August 23, 2010

Monday Music

The little town of Oak Grove, Louisiana was probably happy when local troublemaker Tony Joe left town. As a youngster Tony Joe started picking up a few guitar licks by listening to some of the local blues and country artists, combining that with the traditional a Cajun music native to Louisiana.

He formed his first band while still in his teens, and it wasn’t long before Tony Joe started playing at school dances, and later in the roadhouses of Louisiana and Texas. That band, Tony White and his Combo, became very popular and once played for an uninterrupted eight-month stand at a club in Kingsville, Texas.

That was in 1964. Later the band evolved, and was renamed Tony Joe And The Mojos, and still later Tony's Twilights. Over the next several years Tony Joe worked small beer joints across the South before giving up the band and starting a solo career, singing mostly his own compositions. In 1969, he was one of the performers at the Texas International Pop Festival. It was there that he first performed for the public what would become possibly his most popular composition.

Tony Joe White wrote the song, but it was made popular by another, somewhat more famous artist of the time.

The song has been covered by many musicians since Tony Joe debuted it in 1969. Here it is performed rather well by another band previously featured in this space… Los Lonely Boys.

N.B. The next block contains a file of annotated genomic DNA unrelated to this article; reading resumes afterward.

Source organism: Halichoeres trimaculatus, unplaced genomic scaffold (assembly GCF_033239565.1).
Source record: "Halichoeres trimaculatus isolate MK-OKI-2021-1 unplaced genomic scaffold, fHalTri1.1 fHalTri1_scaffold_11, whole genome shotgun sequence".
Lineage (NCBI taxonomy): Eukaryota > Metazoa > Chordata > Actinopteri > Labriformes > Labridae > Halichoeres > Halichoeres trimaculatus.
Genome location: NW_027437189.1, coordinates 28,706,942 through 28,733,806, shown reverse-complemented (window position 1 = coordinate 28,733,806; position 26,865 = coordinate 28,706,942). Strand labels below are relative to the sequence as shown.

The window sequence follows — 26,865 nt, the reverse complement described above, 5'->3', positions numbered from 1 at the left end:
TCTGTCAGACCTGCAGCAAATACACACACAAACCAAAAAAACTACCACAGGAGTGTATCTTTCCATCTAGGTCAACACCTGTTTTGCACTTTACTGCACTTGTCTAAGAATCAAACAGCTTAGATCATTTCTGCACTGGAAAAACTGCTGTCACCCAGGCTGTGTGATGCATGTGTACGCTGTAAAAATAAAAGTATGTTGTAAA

Then there was the Blues Brothers version…

…and even late night stand-ups get into the act.

Tony Joe White has had a long-running career, both performing and songwriting. He has hundreds of tunes to his credit, many performed by legendary musicians, and he has produced 29 albums with number 30 due to be released in September 2010.

Unfortunately there seem to be no videos available of Tony Joe playing at the Texas International Pop Festival.

What a shame, since that event was Tony Joe’s turning point.


EMSNetwork said...

Nice music article! No idea so many had sung this song.


Old Weird Libra said...

Annie's mama reminds me of another celebrated mother: "I was drunk the night my mom got out of prison . . ." I wonder if the granny was Annie's maternal grandmother or not. Concentrating on a composition rather a composer makes an interesting variation.